- The Paleontological Society
Fossils, Phylogeny, and Form: An Analytical Approach. Edited by Jonathan M. Adrain, Gregory D. Edgecombe, and Bruce S. Lieberman. Kluwer Academic/Plenum Press, New York. 2001. 402 pages. Cloth $130.00.
Morphological Characters and Contemporary Systematics
Circumscribing morphological characters in contemporary systematics research, and doing this with efficiency on a large scale, is a topic of paramount importance to practicing systematists. The enormous infusion of data from the relatively young field of molecular systematics has transformed the entire landscape of systematics research because thousands of molecular sequence characters can be generated quickly, efficiently, and with little ambiguity. This facilitates the rapid growth of enormous molecular sequence data matrices. Although most morphological systematists employ modern methods of phylogenetic analysis, the mechanics of collecting morphological data (which present a variety of complex problems) have not been transformed to keep pace with the developments in molecular systematics. Morphological data remain difficult to collect, hard to convert to discrete characters, and poorly archived. There remains, for example, no morphological equivalent of GenBank, the public-access molecular sequence database that systematists use to deposit and retrieve raw data. Without equivalent infrastructural support, many morphological systematists find themselves recollecting data that have been published only as text descriptions and often publishing their own work without thoroughly documenting their characters through labeled illustrations. Morphological systematics thereby advances relatively slowly.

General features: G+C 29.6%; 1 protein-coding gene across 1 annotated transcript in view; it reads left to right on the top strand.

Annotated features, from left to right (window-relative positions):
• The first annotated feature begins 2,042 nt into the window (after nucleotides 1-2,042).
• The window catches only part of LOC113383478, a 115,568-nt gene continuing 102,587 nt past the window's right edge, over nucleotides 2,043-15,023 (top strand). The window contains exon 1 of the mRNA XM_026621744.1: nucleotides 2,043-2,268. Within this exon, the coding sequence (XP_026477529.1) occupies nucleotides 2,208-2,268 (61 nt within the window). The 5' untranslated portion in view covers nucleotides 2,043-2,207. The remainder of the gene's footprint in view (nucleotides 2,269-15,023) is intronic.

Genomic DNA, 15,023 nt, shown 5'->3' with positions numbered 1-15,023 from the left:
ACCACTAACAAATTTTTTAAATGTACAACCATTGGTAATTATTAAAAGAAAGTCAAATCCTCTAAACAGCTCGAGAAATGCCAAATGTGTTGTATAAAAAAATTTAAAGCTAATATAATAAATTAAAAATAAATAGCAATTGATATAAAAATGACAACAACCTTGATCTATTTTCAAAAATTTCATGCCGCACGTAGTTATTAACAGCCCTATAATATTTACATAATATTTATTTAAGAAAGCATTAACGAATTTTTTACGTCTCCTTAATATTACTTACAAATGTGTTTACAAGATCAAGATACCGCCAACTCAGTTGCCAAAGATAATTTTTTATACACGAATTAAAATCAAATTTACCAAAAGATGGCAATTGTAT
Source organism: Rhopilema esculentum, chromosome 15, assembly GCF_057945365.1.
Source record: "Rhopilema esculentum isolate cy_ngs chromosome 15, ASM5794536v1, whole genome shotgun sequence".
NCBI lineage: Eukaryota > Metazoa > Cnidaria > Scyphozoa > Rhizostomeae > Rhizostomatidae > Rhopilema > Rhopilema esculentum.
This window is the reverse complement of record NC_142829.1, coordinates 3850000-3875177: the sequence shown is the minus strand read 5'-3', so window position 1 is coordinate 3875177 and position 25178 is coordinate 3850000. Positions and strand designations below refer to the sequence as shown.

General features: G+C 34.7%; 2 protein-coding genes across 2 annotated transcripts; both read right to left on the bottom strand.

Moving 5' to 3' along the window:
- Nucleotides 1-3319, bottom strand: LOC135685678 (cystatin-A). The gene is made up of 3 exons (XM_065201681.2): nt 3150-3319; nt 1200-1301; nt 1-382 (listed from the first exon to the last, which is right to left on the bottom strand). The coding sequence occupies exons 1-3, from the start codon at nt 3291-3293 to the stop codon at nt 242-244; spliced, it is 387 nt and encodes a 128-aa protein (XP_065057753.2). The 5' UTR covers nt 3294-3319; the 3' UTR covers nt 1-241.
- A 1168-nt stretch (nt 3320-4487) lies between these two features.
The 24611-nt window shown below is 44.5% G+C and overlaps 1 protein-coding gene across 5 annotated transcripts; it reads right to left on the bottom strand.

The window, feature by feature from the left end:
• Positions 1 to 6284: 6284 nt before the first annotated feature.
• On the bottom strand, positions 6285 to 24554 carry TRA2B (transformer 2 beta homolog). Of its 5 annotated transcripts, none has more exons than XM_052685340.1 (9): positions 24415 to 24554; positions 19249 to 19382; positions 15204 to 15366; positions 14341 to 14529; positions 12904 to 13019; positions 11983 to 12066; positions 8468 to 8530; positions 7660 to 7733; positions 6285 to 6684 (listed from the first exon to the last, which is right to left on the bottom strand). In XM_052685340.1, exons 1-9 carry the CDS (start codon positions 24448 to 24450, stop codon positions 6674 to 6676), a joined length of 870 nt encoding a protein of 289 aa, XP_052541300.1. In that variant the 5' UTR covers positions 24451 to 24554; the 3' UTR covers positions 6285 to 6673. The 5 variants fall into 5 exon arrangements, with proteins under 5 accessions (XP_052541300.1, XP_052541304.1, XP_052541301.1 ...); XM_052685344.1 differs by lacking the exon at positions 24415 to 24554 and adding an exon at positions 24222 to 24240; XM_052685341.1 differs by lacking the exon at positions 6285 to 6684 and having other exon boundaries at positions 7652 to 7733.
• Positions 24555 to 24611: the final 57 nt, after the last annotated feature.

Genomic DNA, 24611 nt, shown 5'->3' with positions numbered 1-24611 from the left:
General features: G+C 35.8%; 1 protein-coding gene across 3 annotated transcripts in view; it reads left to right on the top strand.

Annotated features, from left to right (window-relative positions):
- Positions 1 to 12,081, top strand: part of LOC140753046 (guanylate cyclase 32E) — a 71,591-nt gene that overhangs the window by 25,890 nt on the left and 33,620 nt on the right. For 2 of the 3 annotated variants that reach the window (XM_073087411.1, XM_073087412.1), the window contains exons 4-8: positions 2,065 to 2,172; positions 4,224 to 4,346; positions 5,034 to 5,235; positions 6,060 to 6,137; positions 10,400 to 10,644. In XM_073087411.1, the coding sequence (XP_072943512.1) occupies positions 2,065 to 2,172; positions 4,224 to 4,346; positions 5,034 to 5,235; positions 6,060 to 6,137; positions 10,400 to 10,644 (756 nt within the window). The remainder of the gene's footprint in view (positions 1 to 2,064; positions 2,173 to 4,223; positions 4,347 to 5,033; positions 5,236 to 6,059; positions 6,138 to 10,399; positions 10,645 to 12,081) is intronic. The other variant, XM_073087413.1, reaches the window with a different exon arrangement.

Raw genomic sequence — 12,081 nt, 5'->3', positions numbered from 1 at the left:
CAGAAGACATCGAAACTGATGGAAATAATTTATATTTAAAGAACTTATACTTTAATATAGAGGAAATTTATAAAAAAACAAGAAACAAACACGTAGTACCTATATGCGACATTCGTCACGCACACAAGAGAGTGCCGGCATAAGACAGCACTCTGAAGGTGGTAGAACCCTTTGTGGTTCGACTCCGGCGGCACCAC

That morphological data (and by this I mean any phenotypic character) should be included in phylogenetic analysis is not in serious dispute. The need to include such data is subsumed by arguments that more data are better than fewer data (Kluge 1989; Nixon and Carpenter 1996) when reconstructing phylogeny, and each year combined analyses of fossils, extant taxa, and molecular and phenotypic data appear. However, until morphological matrices can come to include the hundreds or thousands of characters necessary to describe an organism's phenotype, collected …